The Rescue Part 2
Since there are a couple of people sitting on the edge of their chairs waiting for the end of the story, here it is)
Written by Earl Robson, Leamington Ontario, 1895
(last episode: A group of townspeople cutting ice have been stranded on an ice flow. The ice flow is drifting and it looks increasingly like the townspeople may be lost. Enter The Daisy)
Other boys idolized their dogs, their ponies, their pigeons. I idolized our Daisy. When white jacketed yachtsmen poked me about her flat lines, I flared red. The toast of our shores was our Daisy – she and the two men who sailed her, Jack and Herm.
It took precious time to unstow the Daisy’s winter stored canvas and fit out the stripped craft. Sleigh teams stood ready to skid her out over the ice to open water. The afternoon lengthened. Out across the miles of white flecked water the figures on the distant ice rim blurred into sizes not larger than clothespins. Lower and denser the grey black cloud bank settled over the fading group. On the edge of the inside rim the Daisy balanced, her nose in the black hissing water. To Jack and Herm Robson were added two lakemen – Frank Ives and George Johnson, of whom no better feet set foot aboard a boat. Her great sail reefed and set, the Daisy slipped into the winter water. With a free sheet she swept out and away like something frightened.
Close to the old lakeman’s side I anxiously watched his face like a wheelsman watches a compass, as out over the choppy expanse the Daisy flew, her trim chalky sail blurring smaller and smaller in the thickening distance. At intervals the shore ice cracked and groaned, and my father’s face tightened. I understood winter ice well enough to know the dread on his mind. Should the bordering field go, it would seal the Daisy in a death trip out of which no escape would open. Flurries of snow deepened the dusk of a lowering January day. Off to the south the gray back clouds bagged lower and lower into engulfing desolation. Deeper and dimmer into the chaos swept the blur of canvas. Suddenly, as if swallowed up by doom itself, the sail faded into the bank of gloom that enveloped it.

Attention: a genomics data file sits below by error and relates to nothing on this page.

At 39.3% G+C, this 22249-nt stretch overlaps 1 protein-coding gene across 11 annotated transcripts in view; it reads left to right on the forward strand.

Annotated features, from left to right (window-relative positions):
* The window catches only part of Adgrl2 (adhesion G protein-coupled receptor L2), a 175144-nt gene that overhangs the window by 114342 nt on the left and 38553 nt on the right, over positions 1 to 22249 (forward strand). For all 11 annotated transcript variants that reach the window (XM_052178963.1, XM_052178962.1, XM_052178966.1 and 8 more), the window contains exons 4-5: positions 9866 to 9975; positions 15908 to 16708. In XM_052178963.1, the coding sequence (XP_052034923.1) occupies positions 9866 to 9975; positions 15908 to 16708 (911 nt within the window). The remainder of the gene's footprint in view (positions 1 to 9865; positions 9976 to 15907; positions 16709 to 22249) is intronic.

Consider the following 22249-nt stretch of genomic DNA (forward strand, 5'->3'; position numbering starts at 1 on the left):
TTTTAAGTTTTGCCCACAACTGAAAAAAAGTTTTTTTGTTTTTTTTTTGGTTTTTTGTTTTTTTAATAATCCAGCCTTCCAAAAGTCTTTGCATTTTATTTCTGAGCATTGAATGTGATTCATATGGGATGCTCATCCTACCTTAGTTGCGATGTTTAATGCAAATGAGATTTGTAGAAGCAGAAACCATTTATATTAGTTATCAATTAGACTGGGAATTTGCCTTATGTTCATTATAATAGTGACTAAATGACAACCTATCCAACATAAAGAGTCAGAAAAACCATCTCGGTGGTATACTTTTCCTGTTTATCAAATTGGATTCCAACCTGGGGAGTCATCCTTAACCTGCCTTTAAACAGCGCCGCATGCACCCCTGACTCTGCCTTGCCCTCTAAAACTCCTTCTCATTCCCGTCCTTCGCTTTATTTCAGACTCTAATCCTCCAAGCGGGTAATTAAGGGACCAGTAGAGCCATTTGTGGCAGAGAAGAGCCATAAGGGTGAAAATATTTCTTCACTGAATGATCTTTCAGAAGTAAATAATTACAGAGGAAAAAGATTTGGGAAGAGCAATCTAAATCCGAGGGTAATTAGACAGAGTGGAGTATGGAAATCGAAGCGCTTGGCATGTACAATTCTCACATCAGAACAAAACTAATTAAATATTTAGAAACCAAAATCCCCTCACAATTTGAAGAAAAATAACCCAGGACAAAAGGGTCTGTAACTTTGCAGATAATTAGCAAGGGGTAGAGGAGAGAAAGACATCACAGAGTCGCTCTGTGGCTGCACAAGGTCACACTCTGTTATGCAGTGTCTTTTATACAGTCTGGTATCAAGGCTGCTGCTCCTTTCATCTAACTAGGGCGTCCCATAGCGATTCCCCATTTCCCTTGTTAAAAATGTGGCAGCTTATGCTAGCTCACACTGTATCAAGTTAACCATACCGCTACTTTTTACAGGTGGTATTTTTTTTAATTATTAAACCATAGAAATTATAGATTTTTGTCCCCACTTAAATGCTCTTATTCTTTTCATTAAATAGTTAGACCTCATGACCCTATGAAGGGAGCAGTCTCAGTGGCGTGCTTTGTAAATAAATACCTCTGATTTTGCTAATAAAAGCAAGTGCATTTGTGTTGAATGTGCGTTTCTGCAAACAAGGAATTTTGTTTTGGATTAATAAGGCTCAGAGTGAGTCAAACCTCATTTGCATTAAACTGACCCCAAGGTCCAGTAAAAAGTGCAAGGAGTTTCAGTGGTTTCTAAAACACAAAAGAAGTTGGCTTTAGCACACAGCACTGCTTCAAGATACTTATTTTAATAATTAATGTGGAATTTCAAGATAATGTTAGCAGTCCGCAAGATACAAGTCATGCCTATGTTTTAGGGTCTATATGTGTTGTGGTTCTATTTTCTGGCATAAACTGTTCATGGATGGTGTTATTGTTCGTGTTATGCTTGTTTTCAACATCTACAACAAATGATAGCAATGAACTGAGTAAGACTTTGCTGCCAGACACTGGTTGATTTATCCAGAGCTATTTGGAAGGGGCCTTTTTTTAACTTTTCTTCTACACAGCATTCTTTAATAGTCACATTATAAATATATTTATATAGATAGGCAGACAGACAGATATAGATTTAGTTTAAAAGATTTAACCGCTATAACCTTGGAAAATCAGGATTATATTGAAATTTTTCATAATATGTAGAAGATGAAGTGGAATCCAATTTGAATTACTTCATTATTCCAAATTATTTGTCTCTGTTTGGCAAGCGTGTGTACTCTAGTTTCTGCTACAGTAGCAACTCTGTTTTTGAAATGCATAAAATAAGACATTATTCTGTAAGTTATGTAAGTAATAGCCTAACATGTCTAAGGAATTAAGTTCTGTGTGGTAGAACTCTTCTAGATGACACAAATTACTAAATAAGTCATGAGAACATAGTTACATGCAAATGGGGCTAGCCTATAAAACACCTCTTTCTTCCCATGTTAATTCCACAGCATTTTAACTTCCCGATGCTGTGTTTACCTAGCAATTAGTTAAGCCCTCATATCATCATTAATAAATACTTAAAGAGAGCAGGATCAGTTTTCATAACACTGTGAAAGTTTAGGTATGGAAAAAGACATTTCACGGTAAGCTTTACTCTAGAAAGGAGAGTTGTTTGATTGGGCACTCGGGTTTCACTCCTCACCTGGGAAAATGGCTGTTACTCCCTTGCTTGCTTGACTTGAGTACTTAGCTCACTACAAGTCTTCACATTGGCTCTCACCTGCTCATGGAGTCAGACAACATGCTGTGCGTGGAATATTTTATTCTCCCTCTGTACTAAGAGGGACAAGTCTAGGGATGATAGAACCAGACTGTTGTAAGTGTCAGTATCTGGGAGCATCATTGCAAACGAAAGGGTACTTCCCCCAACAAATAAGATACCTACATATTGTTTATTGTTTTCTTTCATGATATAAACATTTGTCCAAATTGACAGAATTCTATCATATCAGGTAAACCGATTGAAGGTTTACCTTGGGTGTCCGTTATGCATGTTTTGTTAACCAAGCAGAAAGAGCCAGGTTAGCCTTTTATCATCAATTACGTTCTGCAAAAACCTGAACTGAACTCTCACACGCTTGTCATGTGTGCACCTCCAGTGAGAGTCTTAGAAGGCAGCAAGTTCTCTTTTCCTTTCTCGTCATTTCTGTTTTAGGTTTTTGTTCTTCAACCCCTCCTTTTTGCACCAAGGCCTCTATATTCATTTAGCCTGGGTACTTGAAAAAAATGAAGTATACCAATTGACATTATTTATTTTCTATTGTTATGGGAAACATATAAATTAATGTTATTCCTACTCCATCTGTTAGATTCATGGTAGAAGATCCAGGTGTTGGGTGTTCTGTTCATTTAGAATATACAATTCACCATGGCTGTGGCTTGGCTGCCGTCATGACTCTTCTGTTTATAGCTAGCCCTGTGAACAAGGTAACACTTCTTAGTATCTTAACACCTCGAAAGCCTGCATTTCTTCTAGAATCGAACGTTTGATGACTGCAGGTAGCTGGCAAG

A bruised reddish spot on the horizon marked where the sun was setting. Groups of townsmen broke up and straggled off homeward. Flakes of snow skidded aslant the wind. I looked up to see that I stood alone, shivering with cold and fear. I only vaguely realized that along with other lakeshoremen my father had climbed into a waiting sleigh and that it had driven west along the shore. I knew that to return, the Daisy must make a long, close hauled stretch against a dead head wind, which would land her miles away to the west. Darkness, ominous and abysmal, dropped lower. I waited and waited, my eyes set to the west. Then it broke forth and lit the sky. It was the beacon that was to direct the Daisy back to the shore and a clear landing.
It was near midnight when a sleighful of men stopped at our lakeshore home, and family voices told us that the little Daisy had laid her course safely back to shore, landing five miles west from where she had set out. She had taken off all the men. The horses were left to a fate that could not be averted.
Out across the Bay, that midwinter night, the piling crunching ice rumbled and crashed; on a shore a blizzard piled snow into banks. The break of another day found Pigeon Bay, from beach to horizon, an expanse of blue black water with not a trace of ice in sight.
Such was the rescue of the ice cutters, back around the corner of time, in the days of the sail and the centre board box; back in the yesterdays, when the hum of a motor engine had not so much as aroused the wildest imagination of the boatman. Sometimes in our treacherous waters the loss of life was swift and tragic; sometimes slow and torturous. Herm contracted pleurisy from which he didn’t recover. He died at 26, not knowing but that his Daisy’s rakish, high peaked sail was the last thing in open boat navigation. Jack, his sailing mate was drowned in the East Lake the fall following Herm’s death.